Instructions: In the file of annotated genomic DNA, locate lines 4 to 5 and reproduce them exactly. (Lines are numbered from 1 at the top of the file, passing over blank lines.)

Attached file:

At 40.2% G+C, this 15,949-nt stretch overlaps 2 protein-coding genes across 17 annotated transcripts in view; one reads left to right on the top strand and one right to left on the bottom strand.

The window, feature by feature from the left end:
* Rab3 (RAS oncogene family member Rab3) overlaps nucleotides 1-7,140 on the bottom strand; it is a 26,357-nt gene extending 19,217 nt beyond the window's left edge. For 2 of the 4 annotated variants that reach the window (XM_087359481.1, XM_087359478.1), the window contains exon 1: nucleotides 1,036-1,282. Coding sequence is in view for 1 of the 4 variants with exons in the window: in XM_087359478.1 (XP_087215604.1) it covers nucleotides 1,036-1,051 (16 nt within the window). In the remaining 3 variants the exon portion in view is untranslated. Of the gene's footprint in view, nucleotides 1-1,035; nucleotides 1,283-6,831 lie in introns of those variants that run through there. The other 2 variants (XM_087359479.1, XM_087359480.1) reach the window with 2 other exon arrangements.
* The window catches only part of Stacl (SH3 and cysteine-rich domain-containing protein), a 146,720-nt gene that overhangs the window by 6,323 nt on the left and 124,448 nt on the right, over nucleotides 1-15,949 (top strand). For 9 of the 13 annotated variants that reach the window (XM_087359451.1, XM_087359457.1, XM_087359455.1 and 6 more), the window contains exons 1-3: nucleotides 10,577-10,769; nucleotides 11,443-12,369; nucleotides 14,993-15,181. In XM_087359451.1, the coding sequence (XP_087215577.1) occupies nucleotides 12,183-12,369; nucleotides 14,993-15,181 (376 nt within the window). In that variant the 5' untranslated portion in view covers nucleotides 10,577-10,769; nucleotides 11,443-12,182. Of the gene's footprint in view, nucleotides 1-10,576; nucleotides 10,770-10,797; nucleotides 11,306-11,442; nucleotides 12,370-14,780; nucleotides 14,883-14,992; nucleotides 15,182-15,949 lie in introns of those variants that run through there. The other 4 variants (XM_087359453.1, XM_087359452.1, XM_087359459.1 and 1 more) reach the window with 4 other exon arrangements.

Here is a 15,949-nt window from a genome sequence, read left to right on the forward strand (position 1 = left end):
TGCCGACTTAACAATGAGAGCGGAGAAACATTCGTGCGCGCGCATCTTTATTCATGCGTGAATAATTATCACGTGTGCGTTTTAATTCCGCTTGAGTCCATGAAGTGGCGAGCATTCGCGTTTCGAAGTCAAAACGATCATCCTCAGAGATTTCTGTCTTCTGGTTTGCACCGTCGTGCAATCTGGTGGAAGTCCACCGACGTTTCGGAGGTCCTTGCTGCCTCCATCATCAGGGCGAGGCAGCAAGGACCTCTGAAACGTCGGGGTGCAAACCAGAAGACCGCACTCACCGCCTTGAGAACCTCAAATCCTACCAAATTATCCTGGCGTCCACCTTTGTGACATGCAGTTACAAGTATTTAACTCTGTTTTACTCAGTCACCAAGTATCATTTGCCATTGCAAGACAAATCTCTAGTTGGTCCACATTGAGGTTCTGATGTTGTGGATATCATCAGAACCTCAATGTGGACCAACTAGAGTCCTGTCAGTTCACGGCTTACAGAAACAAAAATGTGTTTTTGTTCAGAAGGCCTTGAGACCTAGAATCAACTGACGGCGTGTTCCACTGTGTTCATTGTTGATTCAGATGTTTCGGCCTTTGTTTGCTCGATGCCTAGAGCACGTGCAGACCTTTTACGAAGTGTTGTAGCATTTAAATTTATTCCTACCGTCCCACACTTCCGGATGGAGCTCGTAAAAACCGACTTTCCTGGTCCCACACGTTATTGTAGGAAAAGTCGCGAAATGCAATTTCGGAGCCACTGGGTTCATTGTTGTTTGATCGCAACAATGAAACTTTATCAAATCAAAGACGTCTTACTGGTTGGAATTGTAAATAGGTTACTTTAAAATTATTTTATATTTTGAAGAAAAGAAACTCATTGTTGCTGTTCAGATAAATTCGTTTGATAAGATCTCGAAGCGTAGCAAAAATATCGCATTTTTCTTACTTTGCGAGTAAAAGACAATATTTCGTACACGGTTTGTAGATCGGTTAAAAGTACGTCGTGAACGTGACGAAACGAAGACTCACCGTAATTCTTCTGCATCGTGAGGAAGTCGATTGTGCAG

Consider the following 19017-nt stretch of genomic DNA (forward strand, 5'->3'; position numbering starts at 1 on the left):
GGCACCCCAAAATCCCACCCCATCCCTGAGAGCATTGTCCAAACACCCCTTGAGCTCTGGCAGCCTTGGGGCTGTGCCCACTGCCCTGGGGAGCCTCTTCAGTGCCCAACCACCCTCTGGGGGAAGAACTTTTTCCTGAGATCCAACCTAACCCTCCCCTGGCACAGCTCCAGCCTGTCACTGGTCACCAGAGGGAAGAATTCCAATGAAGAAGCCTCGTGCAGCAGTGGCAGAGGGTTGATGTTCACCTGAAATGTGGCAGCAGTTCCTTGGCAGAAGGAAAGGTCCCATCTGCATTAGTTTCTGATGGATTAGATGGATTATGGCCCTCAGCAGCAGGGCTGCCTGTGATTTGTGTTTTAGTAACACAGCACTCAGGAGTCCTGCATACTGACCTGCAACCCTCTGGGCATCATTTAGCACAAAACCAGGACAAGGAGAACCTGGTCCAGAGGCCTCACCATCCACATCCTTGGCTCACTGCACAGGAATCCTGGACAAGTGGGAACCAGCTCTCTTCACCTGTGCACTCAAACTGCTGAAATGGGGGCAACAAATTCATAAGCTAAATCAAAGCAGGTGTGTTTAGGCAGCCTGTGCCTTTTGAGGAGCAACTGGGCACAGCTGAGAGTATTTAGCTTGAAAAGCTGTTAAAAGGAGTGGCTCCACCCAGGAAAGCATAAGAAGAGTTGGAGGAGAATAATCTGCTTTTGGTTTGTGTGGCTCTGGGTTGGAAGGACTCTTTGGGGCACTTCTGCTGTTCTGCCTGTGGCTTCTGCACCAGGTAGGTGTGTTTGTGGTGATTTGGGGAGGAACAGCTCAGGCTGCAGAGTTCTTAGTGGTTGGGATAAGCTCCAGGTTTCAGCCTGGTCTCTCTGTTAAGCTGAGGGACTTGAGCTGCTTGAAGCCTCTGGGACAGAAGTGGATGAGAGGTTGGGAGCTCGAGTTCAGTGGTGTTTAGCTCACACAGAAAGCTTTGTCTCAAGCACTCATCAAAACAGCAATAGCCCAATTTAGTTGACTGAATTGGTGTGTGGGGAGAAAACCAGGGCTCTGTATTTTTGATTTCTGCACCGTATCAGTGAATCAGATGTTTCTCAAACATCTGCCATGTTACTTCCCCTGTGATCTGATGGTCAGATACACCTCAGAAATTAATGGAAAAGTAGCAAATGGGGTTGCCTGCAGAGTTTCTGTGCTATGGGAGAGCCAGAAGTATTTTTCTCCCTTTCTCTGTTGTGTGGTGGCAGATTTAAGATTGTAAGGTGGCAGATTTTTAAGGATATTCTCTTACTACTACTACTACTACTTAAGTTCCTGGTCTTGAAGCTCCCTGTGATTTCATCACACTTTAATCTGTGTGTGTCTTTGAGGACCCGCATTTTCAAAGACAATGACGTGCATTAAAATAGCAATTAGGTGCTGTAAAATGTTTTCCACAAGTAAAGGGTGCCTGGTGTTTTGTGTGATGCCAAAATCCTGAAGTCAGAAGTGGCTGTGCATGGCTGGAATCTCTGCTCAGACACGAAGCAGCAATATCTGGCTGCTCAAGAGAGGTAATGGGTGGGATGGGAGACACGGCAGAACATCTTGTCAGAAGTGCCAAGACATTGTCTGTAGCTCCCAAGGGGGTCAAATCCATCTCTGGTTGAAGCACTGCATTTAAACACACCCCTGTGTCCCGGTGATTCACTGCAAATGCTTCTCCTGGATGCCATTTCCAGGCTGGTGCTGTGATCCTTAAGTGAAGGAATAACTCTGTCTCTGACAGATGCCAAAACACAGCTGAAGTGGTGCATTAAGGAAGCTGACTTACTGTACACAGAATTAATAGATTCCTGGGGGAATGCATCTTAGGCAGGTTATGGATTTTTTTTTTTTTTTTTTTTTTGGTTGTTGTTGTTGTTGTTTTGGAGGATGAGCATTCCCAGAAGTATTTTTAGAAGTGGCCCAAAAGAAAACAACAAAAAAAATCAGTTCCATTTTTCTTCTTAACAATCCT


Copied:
* The window catches only part of Stacl (SH3 and cysteine-rich domain-containing protein), a 146,720-nt gene that overhangs the window by 6,323 nt on the left and 124,448 nt on the right, over nucleotides 1-15,949 (top strand). For 9 of the 13 annotated variants that reach the window (XM_087359451.1, XM_087359457.1, XM_087359455.1 and 6 more), the window contains exons 1-3: nucleotides 10,577-10,769; nucleotides 11,443-12,369; nucleotides 14,993-15,181. In XM_087359451.1, the coding sequence (XP_087215577.1) occupies nucleotides 12,183-12,369; nucleotides 14,993-15,181 (376 nt within the window). In that variant the 5' untranslated portion in view covers nucleotides 10,577-10,769; nucleotides 11,443-12,182. Of the gene's footprint in view, nucleotides 1-10,576; nucleotides 10,770-10,797; nucleotides 11,306-11,442; nucleotides 12,370-14,780; nucleotides 14,883-14,992; nucleotides 15,182-15,949 lie in introns of those variants that run through there. The other 4 variants (XM_087359453.1, XM_087359452.1, XM_087359459.1 and 1 more) reach the window with 4 other exon arrangements.

Here is a 15,949-nt window from a genome sequence, read left to right on the forward strand (position 1 = left end):